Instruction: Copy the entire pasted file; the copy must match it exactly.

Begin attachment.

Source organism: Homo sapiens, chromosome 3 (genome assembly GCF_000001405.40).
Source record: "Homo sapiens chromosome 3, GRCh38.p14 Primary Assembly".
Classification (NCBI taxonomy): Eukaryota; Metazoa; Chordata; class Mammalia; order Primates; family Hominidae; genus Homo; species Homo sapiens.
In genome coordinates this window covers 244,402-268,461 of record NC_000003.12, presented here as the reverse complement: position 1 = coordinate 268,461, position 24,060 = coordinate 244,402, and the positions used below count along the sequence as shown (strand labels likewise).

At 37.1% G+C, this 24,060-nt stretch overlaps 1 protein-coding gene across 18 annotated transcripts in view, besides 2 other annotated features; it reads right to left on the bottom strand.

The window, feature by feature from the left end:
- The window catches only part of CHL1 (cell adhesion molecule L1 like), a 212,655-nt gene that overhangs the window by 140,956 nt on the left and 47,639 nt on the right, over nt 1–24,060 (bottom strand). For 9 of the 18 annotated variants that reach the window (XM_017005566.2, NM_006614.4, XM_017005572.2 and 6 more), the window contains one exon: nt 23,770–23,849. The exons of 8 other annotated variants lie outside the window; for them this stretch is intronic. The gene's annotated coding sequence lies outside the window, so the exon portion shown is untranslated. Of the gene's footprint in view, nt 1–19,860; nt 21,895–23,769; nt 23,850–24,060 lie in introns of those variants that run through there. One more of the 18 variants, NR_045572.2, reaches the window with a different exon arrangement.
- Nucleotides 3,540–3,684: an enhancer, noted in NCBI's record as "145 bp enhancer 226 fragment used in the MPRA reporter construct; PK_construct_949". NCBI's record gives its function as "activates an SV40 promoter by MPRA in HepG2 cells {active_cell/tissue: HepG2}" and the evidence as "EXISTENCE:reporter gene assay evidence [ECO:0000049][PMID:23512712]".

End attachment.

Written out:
Source organism: Homo sapiens, chromosome 3 (genome assembly GCF_000001405.40).
Source record: "Homo sapiens chromosome 3, GRCh38.p14 Primary Assembly".
Classification (NCBI taxonomy): Eukaryota; Metazoa; Chordata; class Mammalia; order Primates; family Hominidae; genus Homo; species Homo sapiens.
In genome coordinates this window covers 244,402-268,461 of record NC_000003.12, presented here as the reverse complement: position 1 = coordinate 268,461, position 24,060 = coordinate 244,402, and the positions used below count along the sequence as shown (strand labels likewise).

At 37.1% G+C, this 24,060-nt stretch overlaps 1 protein-coding gene across 18 annotated transcripts in view, besides 2 other annotated features; it reads right to left on the bottom strand.

The window, feature by feature from the left end:
- The window catches only part of CHL1 (cell adhesion molecule L1 like), a 212,655-nt gene that overhangs the window by 140,956 nt on the left and 47,639 nt on the right, over nt 1–24,060 (bottom strand). For 9 of the 18 annotated variants that reach the window (XM_017005566.2, NM_006614.4, XM_017005572.2 and 6 more), the window contains one exon: nt 23,770–23,849. The exons of 8 other annotated variants lie outside the window; for them this stretch is intronic. The gene's annotated coding sequence lies outside the window, so the exon portion shown is untranslated. Of the gene's footprint in view, nt 1–19,860; nt 21,895–23,769; nt 23,850–24,060 lie in introns of those variants that run through there. One more of the 18 variants, NR_045572.2, reaches the window with a different exon arrangement.
- Nucleotides 3,540–3,684: an enhancer, noted in NCBI's record as "145 bp enhancer 226 fragment used in the MPRA reporter construct; PK_construct_949". NCBI's record gives its function as "activates an SV40 promoter by MPRA in HepG2 cells {active_cell/tissue: HepG2}" and the evidence as "EXISTENCE:reporter gene assay evidence [ECO:0000049][PMID:23512712]".